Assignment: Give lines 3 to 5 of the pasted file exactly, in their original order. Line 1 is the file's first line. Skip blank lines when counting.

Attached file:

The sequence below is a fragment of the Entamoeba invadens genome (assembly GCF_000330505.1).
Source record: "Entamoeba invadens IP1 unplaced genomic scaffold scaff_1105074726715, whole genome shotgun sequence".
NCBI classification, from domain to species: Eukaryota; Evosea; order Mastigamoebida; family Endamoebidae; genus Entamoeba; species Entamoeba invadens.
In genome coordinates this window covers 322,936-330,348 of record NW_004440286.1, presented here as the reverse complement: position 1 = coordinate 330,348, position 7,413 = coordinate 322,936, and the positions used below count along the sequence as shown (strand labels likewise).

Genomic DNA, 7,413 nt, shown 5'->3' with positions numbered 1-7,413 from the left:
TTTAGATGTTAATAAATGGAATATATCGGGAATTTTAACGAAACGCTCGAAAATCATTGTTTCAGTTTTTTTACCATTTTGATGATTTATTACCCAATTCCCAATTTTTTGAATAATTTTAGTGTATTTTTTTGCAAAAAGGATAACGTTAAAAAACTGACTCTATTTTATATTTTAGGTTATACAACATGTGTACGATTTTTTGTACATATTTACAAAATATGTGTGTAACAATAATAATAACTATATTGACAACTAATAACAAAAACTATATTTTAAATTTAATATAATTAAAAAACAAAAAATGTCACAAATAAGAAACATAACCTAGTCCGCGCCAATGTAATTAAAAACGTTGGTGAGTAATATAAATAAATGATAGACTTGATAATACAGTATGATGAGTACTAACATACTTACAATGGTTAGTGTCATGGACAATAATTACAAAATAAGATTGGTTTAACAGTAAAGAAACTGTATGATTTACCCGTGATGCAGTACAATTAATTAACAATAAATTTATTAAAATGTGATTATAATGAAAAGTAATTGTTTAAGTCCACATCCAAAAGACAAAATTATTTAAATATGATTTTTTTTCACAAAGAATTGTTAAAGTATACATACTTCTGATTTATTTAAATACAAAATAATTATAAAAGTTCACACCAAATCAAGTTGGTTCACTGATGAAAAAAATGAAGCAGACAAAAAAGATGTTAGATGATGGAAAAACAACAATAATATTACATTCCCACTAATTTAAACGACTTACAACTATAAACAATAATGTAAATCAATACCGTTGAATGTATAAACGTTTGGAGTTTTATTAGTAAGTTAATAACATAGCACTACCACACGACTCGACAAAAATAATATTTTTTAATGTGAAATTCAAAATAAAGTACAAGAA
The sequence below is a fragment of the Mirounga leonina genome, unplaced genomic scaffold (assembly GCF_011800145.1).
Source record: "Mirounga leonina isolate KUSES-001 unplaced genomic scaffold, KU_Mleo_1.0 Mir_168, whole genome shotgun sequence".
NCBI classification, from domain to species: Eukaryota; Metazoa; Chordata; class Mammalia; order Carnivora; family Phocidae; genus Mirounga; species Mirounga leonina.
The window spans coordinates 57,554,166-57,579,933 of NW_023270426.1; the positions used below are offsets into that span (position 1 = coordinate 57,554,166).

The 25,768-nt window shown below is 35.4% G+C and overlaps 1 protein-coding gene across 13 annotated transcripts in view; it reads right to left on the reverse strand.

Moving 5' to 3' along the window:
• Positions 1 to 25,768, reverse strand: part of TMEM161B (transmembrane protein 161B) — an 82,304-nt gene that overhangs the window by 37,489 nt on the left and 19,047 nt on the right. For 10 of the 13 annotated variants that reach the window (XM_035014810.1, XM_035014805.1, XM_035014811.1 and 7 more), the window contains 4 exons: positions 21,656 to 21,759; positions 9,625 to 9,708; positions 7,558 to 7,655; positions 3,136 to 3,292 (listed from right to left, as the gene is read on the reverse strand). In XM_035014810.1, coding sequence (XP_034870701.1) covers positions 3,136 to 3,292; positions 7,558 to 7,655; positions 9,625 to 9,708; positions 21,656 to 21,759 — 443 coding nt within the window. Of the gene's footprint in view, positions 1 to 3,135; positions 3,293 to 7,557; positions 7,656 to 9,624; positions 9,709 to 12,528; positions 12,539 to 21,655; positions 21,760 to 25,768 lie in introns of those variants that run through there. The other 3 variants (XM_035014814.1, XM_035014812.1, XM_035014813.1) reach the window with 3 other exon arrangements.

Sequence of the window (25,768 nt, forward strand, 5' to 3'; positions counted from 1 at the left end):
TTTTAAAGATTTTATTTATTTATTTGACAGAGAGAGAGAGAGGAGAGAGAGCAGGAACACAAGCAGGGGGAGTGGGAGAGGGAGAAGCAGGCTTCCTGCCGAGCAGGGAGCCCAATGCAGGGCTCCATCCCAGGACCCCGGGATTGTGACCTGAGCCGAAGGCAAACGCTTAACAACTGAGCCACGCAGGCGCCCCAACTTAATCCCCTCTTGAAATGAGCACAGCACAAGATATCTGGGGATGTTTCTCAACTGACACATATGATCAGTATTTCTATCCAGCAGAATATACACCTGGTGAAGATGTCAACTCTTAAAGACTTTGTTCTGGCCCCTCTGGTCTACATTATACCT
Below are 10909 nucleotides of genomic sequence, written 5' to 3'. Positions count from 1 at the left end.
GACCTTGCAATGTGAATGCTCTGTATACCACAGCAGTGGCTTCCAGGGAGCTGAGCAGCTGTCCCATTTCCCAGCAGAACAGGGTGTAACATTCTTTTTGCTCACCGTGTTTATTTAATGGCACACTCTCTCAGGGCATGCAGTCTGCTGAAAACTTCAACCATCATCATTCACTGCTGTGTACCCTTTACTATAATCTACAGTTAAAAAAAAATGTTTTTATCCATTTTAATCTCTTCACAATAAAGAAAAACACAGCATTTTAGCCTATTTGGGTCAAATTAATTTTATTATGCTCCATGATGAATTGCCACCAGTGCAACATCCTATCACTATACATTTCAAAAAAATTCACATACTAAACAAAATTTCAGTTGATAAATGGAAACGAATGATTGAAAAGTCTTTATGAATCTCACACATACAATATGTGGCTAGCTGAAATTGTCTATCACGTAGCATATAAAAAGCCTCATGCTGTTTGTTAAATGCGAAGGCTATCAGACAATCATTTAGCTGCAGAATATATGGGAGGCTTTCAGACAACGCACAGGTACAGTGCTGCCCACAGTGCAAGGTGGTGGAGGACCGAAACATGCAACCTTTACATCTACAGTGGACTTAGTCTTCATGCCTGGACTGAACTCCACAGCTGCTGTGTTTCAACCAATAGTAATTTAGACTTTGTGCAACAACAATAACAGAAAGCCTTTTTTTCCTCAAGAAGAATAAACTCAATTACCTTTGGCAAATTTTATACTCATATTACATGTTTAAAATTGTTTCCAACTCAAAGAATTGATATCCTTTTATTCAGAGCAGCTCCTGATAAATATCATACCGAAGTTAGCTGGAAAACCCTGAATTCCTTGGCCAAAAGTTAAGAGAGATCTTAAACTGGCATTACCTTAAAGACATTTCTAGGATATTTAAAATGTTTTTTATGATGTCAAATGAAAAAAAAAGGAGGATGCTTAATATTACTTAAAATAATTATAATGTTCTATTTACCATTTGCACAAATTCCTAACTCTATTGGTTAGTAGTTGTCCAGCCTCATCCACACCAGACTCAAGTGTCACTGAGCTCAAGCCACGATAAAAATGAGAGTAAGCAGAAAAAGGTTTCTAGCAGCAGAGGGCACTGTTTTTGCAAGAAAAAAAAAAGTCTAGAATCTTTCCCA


NCBI classification, from domain to species: Eukaryota; Evosea; order Mastigamoebida; family Endamoebidae; genus Entamoeba; species Entamoeba invadens.
In genome coordinates this window covers 322,936-330,348 of record NW_004440286.1, presented here as the reverse complement: position 1 = coordinate 330,348, position 7,413 = coordinate 322,936, and the positions used below count along the sequence as shown (strand labels likewise).

Genomic DNA, 7,413 nt, shown 5'->3' with positions numbered 1-7,413 from the left: